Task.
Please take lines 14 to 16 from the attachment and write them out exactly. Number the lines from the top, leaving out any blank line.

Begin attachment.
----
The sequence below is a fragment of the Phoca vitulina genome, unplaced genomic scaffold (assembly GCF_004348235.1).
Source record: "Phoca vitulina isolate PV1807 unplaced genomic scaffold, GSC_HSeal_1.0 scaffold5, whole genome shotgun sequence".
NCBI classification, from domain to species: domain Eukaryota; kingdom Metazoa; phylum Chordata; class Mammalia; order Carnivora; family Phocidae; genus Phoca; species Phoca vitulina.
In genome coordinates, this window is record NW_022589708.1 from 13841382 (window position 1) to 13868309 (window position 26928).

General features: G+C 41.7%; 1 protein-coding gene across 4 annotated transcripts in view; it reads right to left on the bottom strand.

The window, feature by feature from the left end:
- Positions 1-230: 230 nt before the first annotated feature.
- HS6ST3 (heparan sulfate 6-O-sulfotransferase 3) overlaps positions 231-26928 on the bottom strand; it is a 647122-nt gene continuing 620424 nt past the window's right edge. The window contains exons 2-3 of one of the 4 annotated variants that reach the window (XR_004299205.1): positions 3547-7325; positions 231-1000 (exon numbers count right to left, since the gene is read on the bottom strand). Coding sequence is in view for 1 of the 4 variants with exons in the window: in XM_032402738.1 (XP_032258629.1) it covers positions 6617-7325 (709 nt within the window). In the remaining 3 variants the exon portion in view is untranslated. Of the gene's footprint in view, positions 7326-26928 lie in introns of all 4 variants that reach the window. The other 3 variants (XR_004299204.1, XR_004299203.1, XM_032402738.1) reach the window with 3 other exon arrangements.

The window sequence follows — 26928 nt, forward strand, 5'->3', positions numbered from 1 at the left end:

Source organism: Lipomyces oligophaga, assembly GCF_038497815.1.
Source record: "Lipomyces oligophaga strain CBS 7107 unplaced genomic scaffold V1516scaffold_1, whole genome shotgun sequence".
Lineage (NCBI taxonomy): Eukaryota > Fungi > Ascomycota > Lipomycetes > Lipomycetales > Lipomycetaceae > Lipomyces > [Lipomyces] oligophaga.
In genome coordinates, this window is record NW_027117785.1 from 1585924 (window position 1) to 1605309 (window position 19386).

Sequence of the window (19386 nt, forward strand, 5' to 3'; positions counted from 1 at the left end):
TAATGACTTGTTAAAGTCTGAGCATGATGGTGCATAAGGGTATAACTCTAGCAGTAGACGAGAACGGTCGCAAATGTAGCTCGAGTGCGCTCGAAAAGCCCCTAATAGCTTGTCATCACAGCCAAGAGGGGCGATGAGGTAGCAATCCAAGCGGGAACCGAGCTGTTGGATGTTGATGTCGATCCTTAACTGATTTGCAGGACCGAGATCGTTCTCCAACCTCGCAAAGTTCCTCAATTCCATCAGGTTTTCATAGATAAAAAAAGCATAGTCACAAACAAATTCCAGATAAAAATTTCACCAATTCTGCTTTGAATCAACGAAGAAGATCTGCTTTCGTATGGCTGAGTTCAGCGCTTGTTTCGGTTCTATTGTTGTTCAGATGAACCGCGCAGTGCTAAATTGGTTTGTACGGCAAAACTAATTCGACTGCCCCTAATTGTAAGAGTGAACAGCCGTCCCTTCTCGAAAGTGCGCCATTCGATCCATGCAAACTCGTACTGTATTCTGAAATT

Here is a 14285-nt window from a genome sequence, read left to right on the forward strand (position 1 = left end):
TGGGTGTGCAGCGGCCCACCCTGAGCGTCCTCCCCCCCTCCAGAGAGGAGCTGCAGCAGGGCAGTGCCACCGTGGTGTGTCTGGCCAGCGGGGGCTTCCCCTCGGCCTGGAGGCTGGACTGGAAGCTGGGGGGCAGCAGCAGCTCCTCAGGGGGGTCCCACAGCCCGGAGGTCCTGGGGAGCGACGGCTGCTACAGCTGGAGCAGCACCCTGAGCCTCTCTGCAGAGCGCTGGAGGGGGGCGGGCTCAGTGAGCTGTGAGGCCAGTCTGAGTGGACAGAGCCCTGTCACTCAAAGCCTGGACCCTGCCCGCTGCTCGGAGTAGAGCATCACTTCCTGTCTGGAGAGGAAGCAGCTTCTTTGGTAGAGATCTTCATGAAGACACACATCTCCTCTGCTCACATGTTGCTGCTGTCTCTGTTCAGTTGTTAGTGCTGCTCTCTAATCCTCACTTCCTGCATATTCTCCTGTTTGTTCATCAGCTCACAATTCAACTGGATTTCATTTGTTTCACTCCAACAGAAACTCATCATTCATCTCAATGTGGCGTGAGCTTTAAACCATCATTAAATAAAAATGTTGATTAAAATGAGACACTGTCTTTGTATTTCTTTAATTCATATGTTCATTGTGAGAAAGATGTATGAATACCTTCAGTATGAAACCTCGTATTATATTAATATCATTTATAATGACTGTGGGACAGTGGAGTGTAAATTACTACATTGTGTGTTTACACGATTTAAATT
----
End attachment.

Sequence of the window (19386 nt, forward strand, 5' to 3'; positions counted from 1 at the left end):
TAATGACTTGTTAAAGTCTGAGCATGATGGTGCATAAGGGTATAACTCTAGCAGTAGACGAGAACGGTCGCAAATGTAGCTCGAGTGCGCTCGAAAAGCCCCTAATAGCTTGTCATCACAGCCAAGAGGGGCGATGAGGTAGCAATCCAAGCGGGAACCGAGCTGTTGGATGTTGATGTCGATCCTTAACTGATTTGCAGGACCGAGATCGTTCTCCAACCTCGCAAAGTTCCTCAATTCCATCAGGTTTTCATAGATAAAAAAAGCATAGTCACAAACAAATTCCAGATAAAAATTTCACCAATTCTGCTTTGAATCAACGAAGAAGATCTGCTTTCGTATGGCTGAGTTCAGCGCTTGTTTCGGTTCTATTGTTGTTCAGATGAACCGCGCAGTGCTAAATTGGTTTGTACGGCAAAACTAATTCGACTGCCCCTAATTGTAAGAGTGAACAGCCGTCCCTTCTCGAAAGTGCGCCATTCGATCCATGCAAACTCGTACTGTATTCTGAAATT

Here is a 14285-nt window from a genome sequence, read left to right on the forward strand (position 1 = left end):